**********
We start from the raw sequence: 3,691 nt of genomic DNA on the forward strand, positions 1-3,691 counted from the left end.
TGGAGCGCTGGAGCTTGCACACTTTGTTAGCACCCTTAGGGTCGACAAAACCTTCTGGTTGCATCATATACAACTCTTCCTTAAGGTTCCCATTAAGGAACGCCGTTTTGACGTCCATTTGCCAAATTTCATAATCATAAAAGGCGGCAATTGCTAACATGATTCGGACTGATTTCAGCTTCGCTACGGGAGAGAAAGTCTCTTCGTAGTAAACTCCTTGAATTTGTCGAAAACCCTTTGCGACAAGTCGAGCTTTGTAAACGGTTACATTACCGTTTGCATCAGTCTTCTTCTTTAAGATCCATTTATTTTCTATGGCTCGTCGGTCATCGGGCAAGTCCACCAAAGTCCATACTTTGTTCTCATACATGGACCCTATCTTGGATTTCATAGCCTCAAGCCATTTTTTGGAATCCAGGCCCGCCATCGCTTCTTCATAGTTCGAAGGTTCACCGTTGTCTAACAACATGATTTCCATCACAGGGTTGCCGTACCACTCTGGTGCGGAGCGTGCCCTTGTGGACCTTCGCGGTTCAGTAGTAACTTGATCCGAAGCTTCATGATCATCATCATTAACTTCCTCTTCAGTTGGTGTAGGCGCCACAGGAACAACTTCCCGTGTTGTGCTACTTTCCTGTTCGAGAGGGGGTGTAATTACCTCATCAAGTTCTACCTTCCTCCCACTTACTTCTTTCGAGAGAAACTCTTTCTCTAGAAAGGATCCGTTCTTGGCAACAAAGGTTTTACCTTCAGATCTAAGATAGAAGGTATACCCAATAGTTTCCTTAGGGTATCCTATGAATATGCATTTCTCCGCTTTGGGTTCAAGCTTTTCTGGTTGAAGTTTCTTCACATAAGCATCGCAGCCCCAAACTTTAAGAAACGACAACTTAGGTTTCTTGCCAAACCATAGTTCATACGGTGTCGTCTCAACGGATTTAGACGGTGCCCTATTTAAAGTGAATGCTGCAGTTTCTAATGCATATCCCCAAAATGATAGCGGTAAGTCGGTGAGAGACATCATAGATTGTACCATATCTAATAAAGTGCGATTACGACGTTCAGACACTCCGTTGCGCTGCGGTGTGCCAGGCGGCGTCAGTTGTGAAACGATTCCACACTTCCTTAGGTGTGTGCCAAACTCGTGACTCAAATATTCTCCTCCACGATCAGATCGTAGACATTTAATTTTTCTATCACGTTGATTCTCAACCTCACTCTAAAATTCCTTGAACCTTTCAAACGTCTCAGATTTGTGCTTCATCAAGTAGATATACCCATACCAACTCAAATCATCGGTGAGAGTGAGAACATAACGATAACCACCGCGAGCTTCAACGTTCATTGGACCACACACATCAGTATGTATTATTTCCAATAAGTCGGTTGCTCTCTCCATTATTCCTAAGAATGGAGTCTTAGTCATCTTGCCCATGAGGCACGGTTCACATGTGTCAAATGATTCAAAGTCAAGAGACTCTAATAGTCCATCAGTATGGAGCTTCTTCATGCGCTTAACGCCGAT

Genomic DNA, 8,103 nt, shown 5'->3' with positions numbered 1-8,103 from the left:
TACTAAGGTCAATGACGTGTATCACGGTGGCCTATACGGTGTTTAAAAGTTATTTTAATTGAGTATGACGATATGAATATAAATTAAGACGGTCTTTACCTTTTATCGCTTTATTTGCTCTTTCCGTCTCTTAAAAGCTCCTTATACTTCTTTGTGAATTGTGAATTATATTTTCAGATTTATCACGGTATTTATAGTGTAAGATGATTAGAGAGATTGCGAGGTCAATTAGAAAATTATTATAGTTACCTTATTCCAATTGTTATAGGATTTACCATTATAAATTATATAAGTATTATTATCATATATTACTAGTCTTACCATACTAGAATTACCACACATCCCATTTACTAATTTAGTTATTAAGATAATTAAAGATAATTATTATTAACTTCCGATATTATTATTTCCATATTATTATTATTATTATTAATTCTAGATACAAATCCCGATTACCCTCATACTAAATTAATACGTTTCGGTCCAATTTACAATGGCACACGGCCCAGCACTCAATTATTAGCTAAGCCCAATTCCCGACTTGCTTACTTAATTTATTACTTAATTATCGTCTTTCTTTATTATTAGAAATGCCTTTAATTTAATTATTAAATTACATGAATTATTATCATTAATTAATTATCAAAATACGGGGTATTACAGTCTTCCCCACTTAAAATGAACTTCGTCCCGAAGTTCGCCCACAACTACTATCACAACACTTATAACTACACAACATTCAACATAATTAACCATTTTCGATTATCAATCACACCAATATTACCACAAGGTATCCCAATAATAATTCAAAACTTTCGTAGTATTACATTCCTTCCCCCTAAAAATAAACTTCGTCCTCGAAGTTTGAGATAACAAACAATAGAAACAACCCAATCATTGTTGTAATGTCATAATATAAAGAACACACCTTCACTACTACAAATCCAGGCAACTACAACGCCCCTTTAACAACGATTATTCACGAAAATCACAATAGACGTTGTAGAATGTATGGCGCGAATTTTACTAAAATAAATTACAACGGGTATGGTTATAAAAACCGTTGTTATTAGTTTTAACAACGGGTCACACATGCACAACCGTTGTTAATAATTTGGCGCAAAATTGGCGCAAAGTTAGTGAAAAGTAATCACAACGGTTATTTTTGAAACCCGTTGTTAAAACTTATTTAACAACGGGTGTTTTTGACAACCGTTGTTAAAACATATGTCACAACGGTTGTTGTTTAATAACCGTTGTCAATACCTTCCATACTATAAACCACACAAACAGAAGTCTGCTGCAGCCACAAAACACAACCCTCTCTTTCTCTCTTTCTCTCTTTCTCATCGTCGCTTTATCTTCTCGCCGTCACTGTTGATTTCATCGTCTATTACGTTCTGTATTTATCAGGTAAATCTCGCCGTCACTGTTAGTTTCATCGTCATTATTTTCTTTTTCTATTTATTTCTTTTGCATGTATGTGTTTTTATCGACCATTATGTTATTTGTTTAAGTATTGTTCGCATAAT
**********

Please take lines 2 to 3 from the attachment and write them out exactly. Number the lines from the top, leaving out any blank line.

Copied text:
TGGAGCGCTGGAGCTTGCACACTTTGTTAGCACCCTTAGGGTCGACAAAACCTTCTGGTTGCATCATATACAACTCTTCCTTAAGGTTCCCATTAAGGAACGCCGTTTTGACGTCCATTTGCCAAATTTCATAATCATAAAAGGCGGCAATTGCTAACATGATTCGGACTGATTTCAGCTTCGCTACGGGAGAGAAAGTCTCTTCGTAGTAAACTCCTTGAATTTGTCGAAAACCCTTTGCGACAAGTCGAGCTTTGTAAACGGTTACATTACCGTTTGCATCAGTCTTCTTCTTTAAGATCCATTTATTTTCTATGGCTCGTCGGTCATCGGGCAAGTCCACCAAAGTCCATACTTTGTTCTCATACATGGACCCTATCTTGGATTTCATAGCCTCAAGCCATTTTTTGGAATCCAGGCCCGCCATCGCTTCTTCATAGTTCGAAGGTTCACCGTTGTCTAACAACATGATTTCCATCACAGGGTTGCCGTACCACTCTGGTGCGGAGCGTGCCCTTGTGGACCTTCGCGGTTCAGTAGTAACTTGATCCGAAGCTTCATGATCATCATCATTAACTTCCTCTTCAGTTGGTGTAGGCGCCACAGGAACAACTTCCCGTGTTGTGCTACTTTCCTGTTCGAGAGGGGGTGTAATTACCTCATCAAGTTCTACCTTCCTCCCACTTACTTCTTTCGAGAGAAACTCTTTCTCTAGAAAGGATCCGTTCTTGGCAACAAAGGTTTTACCTTCAGATCTAAGATAGAAGGTATACCCAATAGTTTCCTTAGGGTATCCTATGAATATGCATTTCTCCGCTTTGGGTTCAAGCTTTTCTGGTTGAAGTTTCTTCACATAAGCATCGCAGCCCCAAACTTTAAGAAACGACAACTTAGGTTTCTTGCCAAACCATAGTTCATACGGTGTCGTCTCAACGGATTTAGACGGTGCCCTATTTAAAGTGAATGCTGCAGTTTCTAATGCATATCCCCAAAATGATAGCGGTAAGTCGGTGAGAGACATCATAGATTGTACCATATCTAATAAAGTGCGATTACGACGTTCAGACACTCCGTTGCGCTGCGGTGTGCCAGGCGGCGTCAGTTGTGAAACGATTCCACACTTCCTTAGGTGTGTGCCAAACTCGTGACTCAAATATTCTCCTCCACGATCAGATCGTAGACATTTAATTTTTCTATCACGTTGATTCTCAACCTCACTCTAAAATTCCTTGAACCTTTCAAACGTCTCAGATTTGTGCTTCATCAAGTAGATATACCCATACCAACTCAAATCATCGGTGAGAGTGAGAACATAACGATAACCACCGCGAGCTTCAACGTTCATTGGACCACACACATCAGTATGTATTATTTCCAATAAGTCGGTTGCTCTCTCCATTATTCCTAAGAATGGAGTCTTAGTCATCTTGCCCATGAGGCACGGTTCACATGTGTCAAATGATTCAAAGTCAAGAGACTCTAATAGTCCATCAGTATGGAGCTTCTTCATGCGCTTAACGCCGAT

Genomic DNA, 8,103 nt, shown 5'->3' with positions numbered 1-8,103 from the left: